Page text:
CHRB Names New Executive Director

Kirk Breed, a horse racing lobbyist in Sacramento for the past 18 years, has been named executive director of the California Horse Racing Board, it was announced Feb. 25.

The 68-year-old Breed is to assume his new duties on Feb. 26 and will attend his first CHRB meeting as executive director on Feb. 28 in Arcadia. He'll be paid $116,508 annually.

Breed was general manager of the California Exposition and State Fair in Sacramento from 1979 to 1985. As part of his duties, he ran the state fair's summer race meeting, which he continued to do until 1988. He also directed the installation in Sacramento of one of the first satellite wagering facilities to open in Northern California in the fall of 1985.

The Oklahoma native was a flamboyant character at Cal Expo during that time, known for wearing a big cowboy hat, boots and jeans. He ran a "Wild West" style show during the fair each summer and rode his Quarter Horse around the fairgrounds  while wearing a 10-gallon hat and a buckskin jacket.

After a stint as senior consultant to the California Assembly's Governmental Organization Committee, where he advised the panel on horse racing and gambling legislation, he formed his own lobbying and consulting firm in 1990. His principal client was the Pacific Coast Quarter Horse Racing Association.

Breed said he wants to use his State Capitol background to work with the legislature and governor's office in improving conditions for racing.

"I feel very good about being able to make a contribution to California racing in that respect," he said. "I feel that there's a real commitment to getting things turned around (for racing) from legislators and others at the Capitol."

Breed, who lives in nearby Rancho Cordova, said he will be full time in Sacramento and his first duty will be to meet with CHRB staff personnel. His predecessor, Ingrid Fermin, was criticized for mostly running the office from Del Mar, where she lived, and for her lack of knowledge about government operations. At one point last year, the CHRB's budget was zeroed out by a state senate committee critical of a lack of communication with the agency, but funding was later restored.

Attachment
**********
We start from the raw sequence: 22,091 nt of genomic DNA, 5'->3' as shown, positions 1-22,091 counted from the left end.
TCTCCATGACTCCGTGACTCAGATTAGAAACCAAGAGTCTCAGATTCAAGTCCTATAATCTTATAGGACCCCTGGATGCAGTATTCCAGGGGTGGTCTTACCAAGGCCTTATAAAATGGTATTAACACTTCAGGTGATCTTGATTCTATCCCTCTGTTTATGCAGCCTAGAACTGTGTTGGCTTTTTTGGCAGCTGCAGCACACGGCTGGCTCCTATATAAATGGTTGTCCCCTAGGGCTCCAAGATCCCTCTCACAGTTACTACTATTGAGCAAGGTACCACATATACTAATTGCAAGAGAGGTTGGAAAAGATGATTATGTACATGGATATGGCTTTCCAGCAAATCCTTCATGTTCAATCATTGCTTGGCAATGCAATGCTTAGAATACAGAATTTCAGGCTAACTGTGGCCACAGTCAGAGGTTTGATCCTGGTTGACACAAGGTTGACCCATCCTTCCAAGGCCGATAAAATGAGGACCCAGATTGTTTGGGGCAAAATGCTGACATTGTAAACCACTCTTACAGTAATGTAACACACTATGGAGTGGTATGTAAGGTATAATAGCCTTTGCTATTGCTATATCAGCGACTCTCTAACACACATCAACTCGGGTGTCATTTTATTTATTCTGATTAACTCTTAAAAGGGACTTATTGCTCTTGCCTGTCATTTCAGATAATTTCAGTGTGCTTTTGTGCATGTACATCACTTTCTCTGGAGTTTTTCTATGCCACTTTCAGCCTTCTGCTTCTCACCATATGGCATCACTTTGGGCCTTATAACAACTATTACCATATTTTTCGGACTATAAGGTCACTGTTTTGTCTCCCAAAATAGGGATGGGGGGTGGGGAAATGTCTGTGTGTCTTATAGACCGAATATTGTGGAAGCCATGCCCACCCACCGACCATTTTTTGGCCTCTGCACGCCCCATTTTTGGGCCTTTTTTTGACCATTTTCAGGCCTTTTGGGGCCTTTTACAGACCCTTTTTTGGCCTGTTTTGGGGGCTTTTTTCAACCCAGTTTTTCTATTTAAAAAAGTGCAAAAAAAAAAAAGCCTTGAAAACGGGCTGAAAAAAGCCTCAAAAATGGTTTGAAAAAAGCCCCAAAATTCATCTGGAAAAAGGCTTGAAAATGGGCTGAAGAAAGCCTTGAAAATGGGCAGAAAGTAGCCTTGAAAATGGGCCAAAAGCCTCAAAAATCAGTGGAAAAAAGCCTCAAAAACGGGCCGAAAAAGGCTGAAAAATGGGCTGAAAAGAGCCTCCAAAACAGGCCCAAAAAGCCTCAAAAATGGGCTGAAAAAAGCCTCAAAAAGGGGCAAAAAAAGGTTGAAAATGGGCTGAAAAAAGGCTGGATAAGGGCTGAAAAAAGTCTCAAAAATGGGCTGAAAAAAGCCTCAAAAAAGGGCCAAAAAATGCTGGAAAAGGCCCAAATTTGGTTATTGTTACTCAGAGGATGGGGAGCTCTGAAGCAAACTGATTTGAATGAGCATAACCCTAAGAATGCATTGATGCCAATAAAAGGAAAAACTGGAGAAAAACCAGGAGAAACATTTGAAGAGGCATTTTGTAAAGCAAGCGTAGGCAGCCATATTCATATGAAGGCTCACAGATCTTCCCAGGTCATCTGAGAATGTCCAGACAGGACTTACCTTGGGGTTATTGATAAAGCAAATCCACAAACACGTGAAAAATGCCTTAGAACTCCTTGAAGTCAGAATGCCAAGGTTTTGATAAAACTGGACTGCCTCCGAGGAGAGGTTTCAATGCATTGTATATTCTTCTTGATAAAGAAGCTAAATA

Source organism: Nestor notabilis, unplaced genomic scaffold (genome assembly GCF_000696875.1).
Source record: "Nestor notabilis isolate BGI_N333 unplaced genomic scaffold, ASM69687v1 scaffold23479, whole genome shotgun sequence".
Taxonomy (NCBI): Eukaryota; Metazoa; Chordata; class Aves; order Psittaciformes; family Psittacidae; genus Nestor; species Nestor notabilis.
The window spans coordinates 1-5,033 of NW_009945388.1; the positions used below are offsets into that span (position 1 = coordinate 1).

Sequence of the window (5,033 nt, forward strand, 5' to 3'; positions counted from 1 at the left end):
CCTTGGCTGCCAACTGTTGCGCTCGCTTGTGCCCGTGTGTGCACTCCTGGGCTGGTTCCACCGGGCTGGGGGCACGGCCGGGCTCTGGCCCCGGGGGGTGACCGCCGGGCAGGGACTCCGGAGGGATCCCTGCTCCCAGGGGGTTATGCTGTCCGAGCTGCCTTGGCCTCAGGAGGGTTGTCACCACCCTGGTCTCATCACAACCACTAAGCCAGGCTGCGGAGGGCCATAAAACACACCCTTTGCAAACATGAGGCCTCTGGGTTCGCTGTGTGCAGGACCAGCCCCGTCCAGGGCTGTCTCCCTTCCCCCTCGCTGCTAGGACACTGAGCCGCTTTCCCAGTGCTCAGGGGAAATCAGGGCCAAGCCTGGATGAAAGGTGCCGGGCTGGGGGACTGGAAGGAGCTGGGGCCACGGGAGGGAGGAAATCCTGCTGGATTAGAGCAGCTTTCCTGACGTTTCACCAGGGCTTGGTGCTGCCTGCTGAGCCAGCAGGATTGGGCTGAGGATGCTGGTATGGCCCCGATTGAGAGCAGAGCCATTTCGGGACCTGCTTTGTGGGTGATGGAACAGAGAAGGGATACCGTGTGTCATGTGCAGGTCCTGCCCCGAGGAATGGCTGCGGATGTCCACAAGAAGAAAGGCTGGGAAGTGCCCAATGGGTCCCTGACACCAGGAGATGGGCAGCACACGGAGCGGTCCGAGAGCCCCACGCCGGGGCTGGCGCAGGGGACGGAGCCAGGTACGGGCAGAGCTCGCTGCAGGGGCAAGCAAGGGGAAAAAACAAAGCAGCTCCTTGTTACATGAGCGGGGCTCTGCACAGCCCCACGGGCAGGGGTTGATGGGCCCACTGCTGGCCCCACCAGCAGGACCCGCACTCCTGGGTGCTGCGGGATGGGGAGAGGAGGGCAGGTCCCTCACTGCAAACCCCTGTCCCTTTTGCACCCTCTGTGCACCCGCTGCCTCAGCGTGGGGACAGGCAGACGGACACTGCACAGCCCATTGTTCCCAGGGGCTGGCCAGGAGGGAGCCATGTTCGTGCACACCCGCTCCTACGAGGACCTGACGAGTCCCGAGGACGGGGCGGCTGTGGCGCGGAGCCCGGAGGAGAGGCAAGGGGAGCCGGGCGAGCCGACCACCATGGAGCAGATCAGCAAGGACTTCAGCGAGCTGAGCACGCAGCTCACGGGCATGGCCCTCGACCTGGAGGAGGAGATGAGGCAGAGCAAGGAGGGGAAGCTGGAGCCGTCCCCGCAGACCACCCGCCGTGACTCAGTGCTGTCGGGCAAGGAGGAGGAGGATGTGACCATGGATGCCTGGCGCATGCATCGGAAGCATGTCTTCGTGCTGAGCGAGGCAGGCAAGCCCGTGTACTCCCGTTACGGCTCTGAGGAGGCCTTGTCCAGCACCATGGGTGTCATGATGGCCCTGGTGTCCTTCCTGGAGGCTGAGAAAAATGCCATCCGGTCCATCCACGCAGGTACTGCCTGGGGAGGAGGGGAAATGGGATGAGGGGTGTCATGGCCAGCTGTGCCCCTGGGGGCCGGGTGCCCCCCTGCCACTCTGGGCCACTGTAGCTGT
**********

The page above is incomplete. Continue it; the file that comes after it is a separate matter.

"I need to get a good solid orientation for what people are doing," Breed said of the CHRB staff. "We have some new people and I think there's some confusion there. I think there was a bit of a void in leadership previously."

The CHRB has about 65 staff members spread across the state, he said, including investigative units, licensing and accounting personnel and on-track employees.

A committee that included Richard Shapiro, the CHRB's board chairman, and John Harris, the vice chair, selected Breed over four other finalists, Shapiro said. Subsequently, the full board was advised of the selection and approved of the hiring of Breed subject to necessary administrative procedures.

"We wanted someone based in Sacramento," Shapiro said. "I think we all realize how important that is now. He knows the halls up there and he has a solid background in racing. With all of his managerial experience, he has a great mix of the attributes we were looking for."

Harris added: “He is an all-around horseman and very familiar with racing issues, plus he has a style and personality that will keep us moving forward. I have known him for years and have always respected his integrity, abilities and problem-solving skills.”

Breed said a major priority will be to get people to return to the track.

"There's a gigantic group of people out there we're missing, who aren't interested in opening a wagering account from home and won't be going to a simulcast facility to bet. But they just might attend live racing if you give them a reason to do so. I want us to put on a good show."

Does that mean bringing back his Wild West extravaganza?

"Could be," Breed said. "I've still got my buckskin coat."

Breed and his wife, Mary Ann, a lobbyist as well, have a 5-year-old daughter. He has three grown children from a prior marriage.

In the late 1950s Breed helped his father train and race Quarter Horses while  attending Oklahoma State University on a football scholarship.

Upon graduating with a degree in zoology, Breed volunteered for the Peace Corps and spent five years in Chile. This led to a brief position with the State Department in Washington D.C., and then two years as director of the Peace Corps in Colombia. After returning home in 1972, he worked six years as director of planning and development with the Oklahoma Department of Tourism and Recreation.

During his time in Oklahoma, Breed was a founding member of the Oklahoma Horse Council and wrote the legislation that became law as the Oklahoma Trails Act.

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